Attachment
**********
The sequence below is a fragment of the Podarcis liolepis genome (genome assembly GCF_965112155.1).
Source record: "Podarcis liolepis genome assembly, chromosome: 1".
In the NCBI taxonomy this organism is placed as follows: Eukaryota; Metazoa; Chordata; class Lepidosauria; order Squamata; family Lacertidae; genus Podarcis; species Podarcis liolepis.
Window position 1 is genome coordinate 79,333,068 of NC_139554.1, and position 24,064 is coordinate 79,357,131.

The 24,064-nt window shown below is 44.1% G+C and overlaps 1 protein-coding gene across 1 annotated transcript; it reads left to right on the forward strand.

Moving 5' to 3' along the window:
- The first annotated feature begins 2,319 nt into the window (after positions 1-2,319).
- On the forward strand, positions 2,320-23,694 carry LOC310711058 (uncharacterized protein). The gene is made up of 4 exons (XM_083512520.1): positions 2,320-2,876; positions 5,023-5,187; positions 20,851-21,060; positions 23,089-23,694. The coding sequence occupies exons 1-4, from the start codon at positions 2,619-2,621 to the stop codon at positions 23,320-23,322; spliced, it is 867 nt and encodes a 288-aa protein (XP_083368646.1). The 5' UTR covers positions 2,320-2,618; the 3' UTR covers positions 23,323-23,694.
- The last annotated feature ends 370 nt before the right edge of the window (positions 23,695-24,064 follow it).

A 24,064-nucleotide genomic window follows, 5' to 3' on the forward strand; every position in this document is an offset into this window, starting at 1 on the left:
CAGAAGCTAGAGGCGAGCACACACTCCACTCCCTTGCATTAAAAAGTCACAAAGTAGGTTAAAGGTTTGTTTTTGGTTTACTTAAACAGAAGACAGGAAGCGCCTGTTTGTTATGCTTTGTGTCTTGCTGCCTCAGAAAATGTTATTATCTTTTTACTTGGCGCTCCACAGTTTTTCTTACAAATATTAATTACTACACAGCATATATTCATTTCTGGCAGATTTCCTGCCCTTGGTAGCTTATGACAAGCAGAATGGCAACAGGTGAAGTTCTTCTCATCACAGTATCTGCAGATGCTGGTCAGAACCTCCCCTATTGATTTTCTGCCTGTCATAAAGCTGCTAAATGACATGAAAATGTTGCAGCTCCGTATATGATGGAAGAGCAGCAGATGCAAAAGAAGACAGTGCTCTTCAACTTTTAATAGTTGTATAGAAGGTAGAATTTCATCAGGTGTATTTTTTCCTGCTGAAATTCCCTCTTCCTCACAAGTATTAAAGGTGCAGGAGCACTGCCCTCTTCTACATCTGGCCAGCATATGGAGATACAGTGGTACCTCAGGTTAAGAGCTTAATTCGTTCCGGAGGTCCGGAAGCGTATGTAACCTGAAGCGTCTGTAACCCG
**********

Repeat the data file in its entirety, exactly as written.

The sequence below is a fragment of the Podarcis liolepis genome (genome assembly GCF_965112155.1).
Source record: "Podarcis liolepis genome assembly, chromosome: 1".
In the NCBI taxonomy this organism is placed as follows: Eukaryota; Metazoa; Chordata; class Lepidosauria; order Squamata; family Lacertidae; genus Podarcis; species Podarcis liolepis.
Window position 1 is genome coordinate 79,333,068 of NC_139554.1, and position 24,064 is coordinate 79,357,131.

The 24,064-nt window shown below is 44.1% G+C and overlaps 1 protein-coding gene across 1 annotated transcript; it reads left to right on the forward strand.

Moving 5' to 3' along the window:
- The first annotated feature begins 2,319 nt into the window (after positions 1-2,319).
- On the forward strand, positions 2,320-23,694 carry LOC310711058 (uncharacterized protein). The gene is made up of 4 exons (XM_083512520.1): positions 2,320-2,876; positions 5,023-5,187; positions 20,851-21,060; positions 23,089-23,694. The coding sequence occupies exons 1-4, from the start codon at positions 2,619-2,621 to the stop codon at positions 23,320-23,322; spliced, it is 867 nt and encodes a 288-aa protein (XP_083368646.1). The 5' UTR covers positions 2,320-2,618; the 3' UTR covers positions 23,323-23,694.
- The last annotated feature ends 370 nt before the right edge of the window (positions 23,695-24,064 follow it).

A 24,064-nucleotide genomic window follows, 5' to 3' on the forward strand; every position in this document is an offset into this window, starting at 1 on the left:
CAGAAGCTAGAGGCGAGCACACACTCCACTCCCTTGCATTAAAAAGTCACAAAGTAGGTTAAAGGTTTGTTTTTGGTTTACTTAAACAGAAGACAGGAAGCGCCTGTTTGTTATGCTTTGTGTCTTGCTGCCTCAGAAAATGTTATTATCTTTTTACTTGGCGCTCCACAGTTTTTCTTACAAATATTAATTACTACACAGCATATATTCATTTCTGGCAGATTTCCTGCCCTTGGTAGCTTATGACAAGCAGAATGGCAACAGGTGAAGTTCTTCTCATCACAGTATCTGCAGATGCTGGTCAGAACCTCCCCTATTGATTTTCTGCCTGTCATAAAGCTGCTAAATGACATGAAAATGTTGCAGCTCCGTATATGATGGAAGAGCAGCAGATGCAAAAGAAGACAGTGCTCTTCAACTTTTAATAGTTGTATAGAAGGTAGAATTTCATCAGGTGTATTTTTTCCTGCTGAAATTCCCTCTTCCTCACAAGTATTAAAGGTGCAGGAGCACTGCCCTCTTCTACATCTGGCCAGCATATGGAGATACAGTGGTACCTCAGGTTAAGAGCTTAATTCGTTCCGGAGGTCCGGAAGCGTATGTAACCTGAAGCGTCTGTAACCCG